A discussion about how warehouses can smoothly adopt and integrate new technology with existing legacy systems, with Scott Arnold, vice president of sales and marketing with Data Capture Solutions, and Mikhail Ishkhanov, senior director of product strategy and sales enablement with SOTI.
Warehouses today are wrestling with three big challenges, Arnold says: Finding the right people in an economy where labor is scarce, adopting the appropriate technology, and addressing supply chain issues so that product is readily available for delivery.
In addition, Ishkhanov says, warehouses need to ensure that the technology stack is operating as required, providing the facility with adequate support and maximum system uptime.
A technology refresh, while yielding big benefits to the warehouse, can also be highly disruptive to day-to-day operations. Arnold says the organization needs to make sure that it has budgeted properly for the systems it plans to acquire, and that it’s providing adequate training to the staff that will be running them, often at multiple locations. Ishkhanov says it’s important to understand how the new tools will work with legacy technology.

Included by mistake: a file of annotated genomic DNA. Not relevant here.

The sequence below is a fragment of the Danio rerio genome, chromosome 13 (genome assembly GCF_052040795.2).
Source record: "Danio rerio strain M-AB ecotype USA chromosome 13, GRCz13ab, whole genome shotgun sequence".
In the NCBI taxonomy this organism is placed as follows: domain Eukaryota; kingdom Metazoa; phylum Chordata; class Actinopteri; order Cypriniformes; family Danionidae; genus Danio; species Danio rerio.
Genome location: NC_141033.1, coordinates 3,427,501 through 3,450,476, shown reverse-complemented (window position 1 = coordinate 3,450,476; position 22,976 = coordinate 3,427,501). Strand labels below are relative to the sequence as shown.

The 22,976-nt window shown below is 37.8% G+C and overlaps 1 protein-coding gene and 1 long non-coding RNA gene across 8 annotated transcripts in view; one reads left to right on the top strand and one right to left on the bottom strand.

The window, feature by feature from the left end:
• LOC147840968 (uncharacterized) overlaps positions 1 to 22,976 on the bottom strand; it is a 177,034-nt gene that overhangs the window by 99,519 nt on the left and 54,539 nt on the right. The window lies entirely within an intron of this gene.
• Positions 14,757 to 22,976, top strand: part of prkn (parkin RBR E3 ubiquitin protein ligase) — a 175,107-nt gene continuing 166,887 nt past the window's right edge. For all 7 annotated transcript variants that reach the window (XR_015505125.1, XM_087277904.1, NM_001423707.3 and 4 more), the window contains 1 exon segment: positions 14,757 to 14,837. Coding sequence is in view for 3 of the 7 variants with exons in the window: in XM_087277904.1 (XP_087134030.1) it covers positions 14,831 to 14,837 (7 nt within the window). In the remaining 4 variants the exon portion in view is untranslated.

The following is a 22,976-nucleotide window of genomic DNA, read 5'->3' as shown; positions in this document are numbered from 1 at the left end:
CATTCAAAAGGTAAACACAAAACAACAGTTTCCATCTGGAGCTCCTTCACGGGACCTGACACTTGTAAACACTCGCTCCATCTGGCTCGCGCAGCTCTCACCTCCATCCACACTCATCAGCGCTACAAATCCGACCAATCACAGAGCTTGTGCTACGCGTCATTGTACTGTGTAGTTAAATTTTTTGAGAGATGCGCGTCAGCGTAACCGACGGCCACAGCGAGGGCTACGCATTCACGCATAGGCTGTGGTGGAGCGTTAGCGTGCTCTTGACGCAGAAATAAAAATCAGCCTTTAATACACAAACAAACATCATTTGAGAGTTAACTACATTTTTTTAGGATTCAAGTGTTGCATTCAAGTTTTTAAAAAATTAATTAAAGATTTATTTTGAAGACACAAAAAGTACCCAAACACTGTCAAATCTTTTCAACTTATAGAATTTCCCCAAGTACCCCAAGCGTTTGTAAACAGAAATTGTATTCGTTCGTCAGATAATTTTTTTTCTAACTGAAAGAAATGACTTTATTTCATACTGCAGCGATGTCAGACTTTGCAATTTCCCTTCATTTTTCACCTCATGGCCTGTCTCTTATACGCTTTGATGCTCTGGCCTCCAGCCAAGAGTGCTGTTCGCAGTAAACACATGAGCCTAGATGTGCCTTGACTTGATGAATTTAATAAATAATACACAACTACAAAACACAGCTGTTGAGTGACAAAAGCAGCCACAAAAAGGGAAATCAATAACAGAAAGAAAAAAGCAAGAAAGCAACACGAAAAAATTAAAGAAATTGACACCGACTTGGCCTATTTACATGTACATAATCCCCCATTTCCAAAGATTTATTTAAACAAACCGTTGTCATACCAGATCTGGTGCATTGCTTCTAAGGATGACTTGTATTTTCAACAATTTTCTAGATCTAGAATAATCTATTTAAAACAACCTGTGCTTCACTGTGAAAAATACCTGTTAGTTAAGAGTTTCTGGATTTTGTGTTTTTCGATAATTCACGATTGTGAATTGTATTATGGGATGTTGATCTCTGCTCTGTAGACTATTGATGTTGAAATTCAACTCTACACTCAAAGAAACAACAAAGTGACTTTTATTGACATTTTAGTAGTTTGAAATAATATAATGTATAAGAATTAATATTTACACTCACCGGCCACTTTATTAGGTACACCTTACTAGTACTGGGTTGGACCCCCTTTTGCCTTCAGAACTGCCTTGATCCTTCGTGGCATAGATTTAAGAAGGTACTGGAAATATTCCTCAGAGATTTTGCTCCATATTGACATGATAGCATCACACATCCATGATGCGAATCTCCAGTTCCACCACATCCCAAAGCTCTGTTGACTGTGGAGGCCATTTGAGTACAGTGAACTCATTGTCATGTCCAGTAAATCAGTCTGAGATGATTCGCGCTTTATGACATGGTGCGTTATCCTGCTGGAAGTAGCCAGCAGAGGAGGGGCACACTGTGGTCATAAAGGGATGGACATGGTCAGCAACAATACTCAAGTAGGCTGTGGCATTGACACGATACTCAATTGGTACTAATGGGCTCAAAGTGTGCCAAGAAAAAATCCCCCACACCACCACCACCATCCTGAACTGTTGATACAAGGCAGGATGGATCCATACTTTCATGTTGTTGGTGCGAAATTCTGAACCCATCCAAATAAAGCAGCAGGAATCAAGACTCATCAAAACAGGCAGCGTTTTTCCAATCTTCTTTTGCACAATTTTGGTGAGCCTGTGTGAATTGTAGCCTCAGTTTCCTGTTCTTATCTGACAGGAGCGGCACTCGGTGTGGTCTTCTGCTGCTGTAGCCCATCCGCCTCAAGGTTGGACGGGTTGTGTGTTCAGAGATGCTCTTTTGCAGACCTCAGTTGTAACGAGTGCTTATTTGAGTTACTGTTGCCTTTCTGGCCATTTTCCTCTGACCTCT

To avoid disruptions arising from the adoption of new technologies, warehouses should have in place a technology center in which it can ensure that the new systems are working as planned, within the planned procurement timeframe. “You don’t always get everything when you ordered it,” Ishkhanov says. “You need to make sure that the technology has been tested and aligns with your rollout schedule.”
It's equally important, he adds, to have internal “champions” on the scene — early adopters who have been trained on the new systems and can provide feedback on their real-world application.
“Our primary focus is on understanding timelines and budget considerations,” Arnold says, adding that a new-technology rollout across multiple distribution centers should be done in phases, with the plan for extended implementation factored into the budget.
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